tactical (en) taktyczny (pl) тактычны (be) тактический (ru) - derived from the Greek τάσσω?

tactful (en) taktowny (pl) тактоўны (be) тактичный (ru) - derived from the Latin tactus?

The Belarusian тактычны and the Russian тактичный are false friends (one is "tactical" and the other is "tactful"). Is it right or wrong to assume that they are also false cognates? The false cognate article seems to mention "false friend" as the third sense. And what is the preferred way to provide the information about false friends in the Wiktionary articles? Ssvb (talk) 21:24, 21 August 2023 (UTC)Reply[reply]

@Ssvb It’s a bit tricky, and I was originally wrong for thinking the Latin came from Ancient Greek τάσσω (tássō). However, Latin tāctus is a participle of tangō (to touch), which ultimately comes from Proto-Indo-European *teh₂g- (to touch), while Ancient Greek τάσσω (tássō) is ultimately from Proto-Indo-European *teh₂g- (to order or arrange). We currently have two identical Proto-Indo-European roots at the entry, but I don’t know how well-supported that separation is. Theknightwho (talk) 21:35, 21 August 2023 (UTC)Reply[reply]

Any idea what the ety is? (MW says "New Latin" with no further details.) - -sche (discuss) 00:26, 22 August 2023 (UTC)Reply[reply]

See the Key to Scientific Names entry with various fun quotes about it ("Some authors [] have adopted the plan of coining words at random without any derivation or meaning whatever. The following are examples: Viralva, Xema"). —Al-Muqanna المقنع (talk) 00:32, 22 August 2023 (UTC)Reply[reply]
Here is the original description of the genus- no mention of where the name came from. The species was originally described here by Sabine's brother as Larus sabinii (he took a whole paragraph to explain why he didn't think it should be split off as a new genus). Given that it was only known at the time from one newly discovered location and the local Inuit said they had never seen one before, it certainly looks like Leach just made the name up (and the common name with it). Chuck Entz (talk) 04:38, 22 August 2023 (UTC)Reply[reply]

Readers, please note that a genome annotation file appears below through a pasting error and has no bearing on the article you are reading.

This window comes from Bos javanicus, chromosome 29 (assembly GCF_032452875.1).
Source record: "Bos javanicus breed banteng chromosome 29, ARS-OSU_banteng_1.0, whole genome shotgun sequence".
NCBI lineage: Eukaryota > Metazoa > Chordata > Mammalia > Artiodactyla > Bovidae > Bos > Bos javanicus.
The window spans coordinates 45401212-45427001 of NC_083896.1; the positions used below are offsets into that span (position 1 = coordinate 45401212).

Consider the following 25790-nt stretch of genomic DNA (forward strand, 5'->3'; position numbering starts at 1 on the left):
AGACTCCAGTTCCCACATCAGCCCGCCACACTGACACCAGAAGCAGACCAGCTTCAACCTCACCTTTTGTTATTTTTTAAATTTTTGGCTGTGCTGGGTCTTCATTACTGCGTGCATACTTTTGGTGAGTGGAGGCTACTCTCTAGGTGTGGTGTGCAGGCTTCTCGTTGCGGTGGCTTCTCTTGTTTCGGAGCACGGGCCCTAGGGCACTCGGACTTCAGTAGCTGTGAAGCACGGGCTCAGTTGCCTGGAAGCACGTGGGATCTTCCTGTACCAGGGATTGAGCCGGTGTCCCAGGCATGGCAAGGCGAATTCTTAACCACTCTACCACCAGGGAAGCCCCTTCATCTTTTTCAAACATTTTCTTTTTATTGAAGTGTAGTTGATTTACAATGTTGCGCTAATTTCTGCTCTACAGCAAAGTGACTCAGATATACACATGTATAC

Thanks, both of you. - -sche (discuss) 00:17, 23 August 2023 (UTC)Reply[reply]

Anyone want to add the (presumably) Hebrew etymon, and check whether the second translation given for it is too fanciful for such a short word? (I added the two pronunciations I was able to find in use but I suspect others exist.) - -sche (discuss) 00:17, 23 August 2023 (UTC)Reply[reply]

here is the entry in Easton's Bible dictionary that the creator of the entry copied from, and here's the passage in question from Zechariah:
וְנַסְתֶּ֣ם גֵּֽיא־הָרַ֗י כִּֽי־יַגִּ֣יעַ גֵּי־הָרִים֮ אֶל־אָצַל֒
וְנַסְתֶּ֗ם כַּאֲשֶׁ֤ר נַסְתֶּם֙ מִפְּנֵ֣י הָרַ֔עַשׁ בִּימֵ֖י עֻזִּיָּ֣ה מֶֽלֶךְ־יְהוּדָ֑
It's hard to be sure what it actually means, so it's been interpreted a number of different ways. Chuck Entz (talk) 06:04, 23 August 2023 (UTC)Reply[reply]